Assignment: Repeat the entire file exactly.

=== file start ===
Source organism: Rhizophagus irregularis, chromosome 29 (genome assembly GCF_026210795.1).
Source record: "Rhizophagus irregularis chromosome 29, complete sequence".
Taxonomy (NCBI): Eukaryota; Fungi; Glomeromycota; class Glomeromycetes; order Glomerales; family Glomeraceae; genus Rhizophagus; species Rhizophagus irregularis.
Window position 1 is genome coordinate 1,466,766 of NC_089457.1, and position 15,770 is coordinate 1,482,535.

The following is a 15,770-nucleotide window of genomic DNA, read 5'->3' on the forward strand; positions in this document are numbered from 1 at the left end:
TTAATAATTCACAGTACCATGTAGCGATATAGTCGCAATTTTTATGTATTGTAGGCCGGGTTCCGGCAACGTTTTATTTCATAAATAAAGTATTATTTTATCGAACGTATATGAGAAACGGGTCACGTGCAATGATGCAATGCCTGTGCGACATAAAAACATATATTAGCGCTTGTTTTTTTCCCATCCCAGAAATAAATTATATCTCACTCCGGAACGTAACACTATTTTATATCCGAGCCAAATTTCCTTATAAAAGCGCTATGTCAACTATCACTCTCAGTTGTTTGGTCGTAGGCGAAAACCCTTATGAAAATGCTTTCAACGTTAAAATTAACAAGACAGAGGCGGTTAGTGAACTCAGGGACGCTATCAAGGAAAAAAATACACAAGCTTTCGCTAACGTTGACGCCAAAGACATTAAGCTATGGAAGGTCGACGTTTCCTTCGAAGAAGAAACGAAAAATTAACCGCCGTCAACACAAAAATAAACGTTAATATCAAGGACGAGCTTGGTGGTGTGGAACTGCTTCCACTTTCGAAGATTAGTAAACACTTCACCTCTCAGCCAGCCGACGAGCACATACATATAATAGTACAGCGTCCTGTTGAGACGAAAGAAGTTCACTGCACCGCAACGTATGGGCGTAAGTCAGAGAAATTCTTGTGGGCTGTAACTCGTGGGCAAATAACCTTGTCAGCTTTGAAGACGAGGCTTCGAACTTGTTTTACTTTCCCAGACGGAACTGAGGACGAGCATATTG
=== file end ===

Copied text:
Source organism: Rhizophagus irregularis, chromosome 29 (genome assembly GCF_026210795.1).
Source record: "Rhizophagus irregularis chromosome 29, complete sequence".
Taxonomy (NCBI): Eukaryota; Fungi; Glomeromycota; class Glomeromycetes; order Glomerales; family Glomeraceae; genus Rhizophagus; species Rhizophagus irregularis.
Window position 1 is genome coordinate 1,466,766 of NC_089457.1, and position 15,770 is coordinate 1,482,535.

The following is a 15,770-nucleotide window of genomic DNA, read 5'->3' on the forward strand; positions in this document are numbered from 1 at the left end:
TTAATAATTCACAGTACCATGTAGCGATATAGTCGCAATTTTTATGTATTGTAGGCCGGGTTCCGGCAACGTTTTATTTCATAAATAAAGTATTATTTTATCGAACGTATATGAGAAACGGGTCACGTGCAATGATGCAATGCCTGTGCGACATAAAAACATATATTAGCGCTTGTTTTTTTCCCATCCCAGAAATAAATTATATCTCACTCCGGAACGTAACACTATTTTATATCCGAGCCAAATTTCCTTATAAAAGCGCTATGTCAACTATCACTCTCAGTTGTTTGGTCGTAGGCGAAAACCCTTATGAAAATGCTTTCAACGTTAAAATTAACAAGACAGAGGCGGTTAGTGAACTCAGGGACGCTATCAAGGAAAAAAATACACAAGCTTTCGCTAACGTTGACGCCAAAGACATTAAGCTATGGAAGGTCGACGTTTCCTTCGAAGAAGAAACGAAAAATTAACCGCCGTCAACACAAAAATAAACGTTAATATCAAGGACGAGCTTGGTGGTGTGGAACTGCTTCCACTTTCGAAGATTAGTAAACACTTCACCTCTCAGCCAGCCGACGAGCACATACATATAATAGTACAGCGTCCTGTTGAGACGAAAGAAGTTCACTGCACCGCAACGTATGGGCGTAAGTCAGAGAAATTCTTGTGGGCTGTAACTCGTGGGCAAATAACCTTGTCAGCTTTGAAGACGAGGCTTCGAACTTGTTTTACTTTCCCAGACGGAACTGAGGACGAGCATATTG